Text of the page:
In the final Frontiers of the semester, Gary Paoli, director of research and program development with Daemeter Consulting, joined Frontiers to talk about the role of sustainability commitments within a supply chain. With a specific focus on palm oil in Indonesia, this lively talk looked at the needs, challenges and successes of such programs in improving corporate responsibility. Here are five things we learned. Continue reading
Can we feed the world without destroying it? Good question — one that students in the University of Minnesota’s Grand Challenge Curriculum (GCC) 3001 course will tackle this fall.
The University and the Institute on the Environment are committed to finding solutions to the global grand challenges facing us now and in the years ahead. One of the grandest of all is how to build a more resilient food system that can provide food security for a growing population while preserving the environment we rely on. Continue reading
What impact will future climate change have on food supply? That depends in part on the extent to which variations in crop yield are attributable to variations in climate. A new report from researchers at IonE’s Gobal Landscapes Initiative has found that climate variability historically accounts for one-third of yield variability for maize, rice, wheat and soybeans worldwide — the equivalent of 36 million metric tons of food each year. This provides valuable information planners and policy makers can use to target efforts to stabilize farmer income and food supply and so boost food security in a warming world. Continue reading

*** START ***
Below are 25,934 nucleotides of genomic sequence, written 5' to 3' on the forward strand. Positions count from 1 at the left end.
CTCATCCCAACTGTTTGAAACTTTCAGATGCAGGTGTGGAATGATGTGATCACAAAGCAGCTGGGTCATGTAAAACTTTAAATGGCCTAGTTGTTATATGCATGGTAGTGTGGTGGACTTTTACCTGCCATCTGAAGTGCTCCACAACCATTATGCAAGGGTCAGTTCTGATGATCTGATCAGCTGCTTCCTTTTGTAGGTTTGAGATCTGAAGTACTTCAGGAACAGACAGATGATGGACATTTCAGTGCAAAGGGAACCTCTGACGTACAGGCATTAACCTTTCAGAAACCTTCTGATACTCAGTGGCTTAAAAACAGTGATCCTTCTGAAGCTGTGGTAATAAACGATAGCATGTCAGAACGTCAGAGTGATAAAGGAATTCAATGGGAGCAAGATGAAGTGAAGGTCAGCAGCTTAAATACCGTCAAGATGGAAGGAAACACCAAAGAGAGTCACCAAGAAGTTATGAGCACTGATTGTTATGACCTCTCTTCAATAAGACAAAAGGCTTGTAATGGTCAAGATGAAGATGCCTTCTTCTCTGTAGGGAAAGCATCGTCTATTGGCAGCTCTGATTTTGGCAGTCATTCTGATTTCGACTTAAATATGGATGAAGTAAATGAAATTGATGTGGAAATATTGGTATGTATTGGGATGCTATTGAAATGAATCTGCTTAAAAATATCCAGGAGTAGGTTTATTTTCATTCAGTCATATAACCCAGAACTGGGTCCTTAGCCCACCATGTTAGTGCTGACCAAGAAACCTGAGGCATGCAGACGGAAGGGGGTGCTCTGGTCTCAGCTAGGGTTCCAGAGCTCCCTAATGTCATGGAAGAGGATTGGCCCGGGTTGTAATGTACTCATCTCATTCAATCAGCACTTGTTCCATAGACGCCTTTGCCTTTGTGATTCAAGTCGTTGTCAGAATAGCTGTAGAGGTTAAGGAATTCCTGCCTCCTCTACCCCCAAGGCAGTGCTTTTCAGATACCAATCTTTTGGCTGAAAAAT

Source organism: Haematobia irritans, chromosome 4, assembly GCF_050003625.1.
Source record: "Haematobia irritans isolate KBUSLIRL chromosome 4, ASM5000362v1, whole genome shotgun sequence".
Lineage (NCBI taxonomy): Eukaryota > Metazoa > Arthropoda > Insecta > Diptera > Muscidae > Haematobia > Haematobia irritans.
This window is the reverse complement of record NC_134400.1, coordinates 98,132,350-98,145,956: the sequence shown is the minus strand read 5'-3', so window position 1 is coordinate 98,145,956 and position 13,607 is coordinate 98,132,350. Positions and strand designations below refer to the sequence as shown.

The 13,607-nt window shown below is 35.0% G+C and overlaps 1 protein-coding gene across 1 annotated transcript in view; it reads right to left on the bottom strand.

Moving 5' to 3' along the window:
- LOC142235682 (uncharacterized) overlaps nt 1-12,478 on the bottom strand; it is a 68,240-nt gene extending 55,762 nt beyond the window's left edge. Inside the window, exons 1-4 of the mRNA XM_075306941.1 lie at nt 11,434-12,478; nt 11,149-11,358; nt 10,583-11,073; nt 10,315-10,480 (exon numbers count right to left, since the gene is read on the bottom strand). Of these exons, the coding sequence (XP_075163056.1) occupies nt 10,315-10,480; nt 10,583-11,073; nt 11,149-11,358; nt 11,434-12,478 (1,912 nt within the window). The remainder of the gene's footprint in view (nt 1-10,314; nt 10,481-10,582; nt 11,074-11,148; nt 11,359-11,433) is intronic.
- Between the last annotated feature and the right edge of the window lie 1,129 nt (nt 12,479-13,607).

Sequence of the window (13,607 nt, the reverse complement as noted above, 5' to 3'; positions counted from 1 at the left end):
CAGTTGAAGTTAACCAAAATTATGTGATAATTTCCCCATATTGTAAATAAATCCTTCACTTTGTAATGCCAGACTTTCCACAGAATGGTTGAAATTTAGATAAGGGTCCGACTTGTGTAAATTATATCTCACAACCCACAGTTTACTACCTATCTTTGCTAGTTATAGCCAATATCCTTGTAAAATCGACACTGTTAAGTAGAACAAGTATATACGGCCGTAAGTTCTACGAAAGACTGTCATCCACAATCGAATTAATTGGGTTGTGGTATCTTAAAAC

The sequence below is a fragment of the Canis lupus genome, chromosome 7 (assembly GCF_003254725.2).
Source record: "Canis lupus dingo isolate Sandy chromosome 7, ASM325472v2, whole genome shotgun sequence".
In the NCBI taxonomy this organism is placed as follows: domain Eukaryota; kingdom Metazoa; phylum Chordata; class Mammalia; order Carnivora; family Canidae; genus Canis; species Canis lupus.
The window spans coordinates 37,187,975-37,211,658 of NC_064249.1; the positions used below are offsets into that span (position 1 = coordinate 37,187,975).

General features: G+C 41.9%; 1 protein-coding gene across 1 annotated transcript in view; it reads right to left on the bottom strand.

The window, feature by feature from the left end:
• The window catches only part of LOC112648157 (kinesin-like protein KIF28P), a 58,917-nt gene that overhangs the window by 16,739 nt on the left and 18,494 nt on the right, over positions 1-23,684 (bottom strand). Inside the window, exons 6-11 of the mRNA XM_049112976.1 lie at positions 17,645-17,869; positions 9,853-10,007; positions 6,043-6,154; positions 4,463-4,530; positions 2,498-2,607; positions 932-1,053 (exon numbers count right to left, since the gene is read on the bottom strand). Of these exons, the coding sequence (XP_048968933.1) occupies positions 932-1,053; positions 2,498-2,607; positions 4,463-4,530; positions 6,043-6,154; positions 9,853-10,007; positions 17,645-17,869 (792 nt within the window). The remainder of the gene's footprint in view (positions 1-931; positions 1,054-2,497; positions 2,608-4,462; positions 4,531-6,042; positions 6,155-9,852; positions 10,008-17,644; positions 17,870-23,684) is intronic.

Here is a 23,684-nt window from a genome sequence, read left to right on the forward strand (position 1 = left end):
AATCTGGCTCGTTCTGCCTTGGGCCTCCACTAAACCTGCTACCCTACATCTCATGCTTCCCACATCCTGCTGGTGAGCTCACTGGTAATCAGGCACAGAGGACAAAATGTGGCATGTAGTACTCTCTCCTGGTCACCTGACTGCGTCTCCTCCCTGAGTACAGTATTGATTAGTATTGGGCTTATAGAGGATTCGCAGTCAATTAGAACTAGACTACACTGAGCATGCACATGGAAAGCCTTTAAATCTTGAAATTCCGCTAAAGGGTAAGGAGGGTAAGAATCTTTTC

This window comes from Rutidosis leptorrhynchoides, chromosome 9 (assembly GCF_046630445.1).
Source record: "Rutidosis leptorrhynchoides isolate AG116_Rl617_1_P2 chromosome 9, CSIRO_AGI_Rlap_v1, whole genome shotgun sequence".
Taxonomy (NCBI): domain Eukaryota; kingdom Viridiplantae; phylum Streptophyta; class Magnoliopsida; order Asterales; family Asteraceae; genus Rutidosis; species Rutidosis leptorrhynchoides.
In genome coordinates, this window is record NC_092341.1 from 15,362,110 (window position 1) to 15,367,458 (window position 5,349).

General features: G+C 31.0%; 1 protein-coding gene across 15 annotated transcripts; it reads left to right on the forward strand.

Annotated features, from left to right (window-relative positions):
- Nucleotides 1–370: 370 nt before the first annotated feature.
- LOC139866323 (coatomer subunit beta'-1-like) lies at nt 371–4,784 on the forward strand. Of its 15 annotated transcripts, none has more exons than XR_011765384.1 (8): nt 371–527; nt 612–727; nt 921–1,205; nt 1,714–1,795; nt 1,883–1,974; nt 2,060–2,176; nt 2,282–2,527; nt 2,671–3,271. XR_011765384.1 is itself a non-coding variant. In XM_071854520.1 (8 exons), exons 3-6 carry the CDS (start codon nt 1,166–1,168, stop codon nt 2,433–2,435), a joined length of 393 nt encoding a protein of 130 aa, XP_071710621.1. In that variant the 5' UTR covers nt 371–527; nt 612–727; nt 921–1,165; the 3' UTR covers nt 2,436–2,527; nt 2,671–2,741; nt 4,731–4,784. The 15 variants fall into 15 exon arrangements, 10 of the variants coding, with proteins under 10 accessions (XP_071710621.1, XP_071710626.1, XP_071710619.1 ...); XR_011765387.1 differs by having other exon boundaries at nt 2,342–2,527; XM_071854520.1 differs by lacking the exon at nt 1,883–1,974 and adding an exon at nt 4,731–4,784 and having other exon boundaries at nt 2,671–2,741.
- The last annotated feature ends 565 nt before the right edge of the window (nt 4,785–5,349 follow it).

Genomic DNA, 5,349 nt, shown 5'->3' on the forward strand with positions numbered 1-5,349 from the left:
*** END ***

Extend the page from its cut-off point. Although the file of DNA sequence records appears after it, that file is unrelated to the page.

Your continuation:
Did you know that nearly half the American food supply gets neglected or outright rejected?
Love Letter to Food, the latest video from MinuteEarth, laments the myriad abuses suffered by food because the convenience of wasting it outweighs the cost. Continue reading
Institute on the Environment director Jonathan Foley today served up the first article in an eight-month National Geographic series on feeding the world without destroying the planet.
“When we think about threats to the environment, we tend to picture cars and smokestacks, not dinner,” writes Foley in the opening paragraph. “But the truth is, our need for food poses one of the biggest dangers to the planet.” Continue reading
Many of us do our best to make healthy food choices, but replacing that burger and fries with fruits and vegetables isn’t just good for your body, it’s good for the environment.
Emily Cassidy, an Institute on the Environment graduate research assistant, discussed the impact of global diet preferences on agricultural productivity and greenhouse gas emissions in last week’s Frontiers in the Environment presentation, “Redefining Agricultural Productivity: From Stuff Produced to People Fed.”
Feeding the world’s growing population is shaping up to be the challenge of the century, but where does conservation fit into the equation?
Joe Fargione, senior director for The Nature Conservancy – North America Region, attempted to answer just that in last Wednesday’s Frontiers in the Environment presentation, “Peak Cropland: Saving Room for Nature While Feeding Humanity this Century.”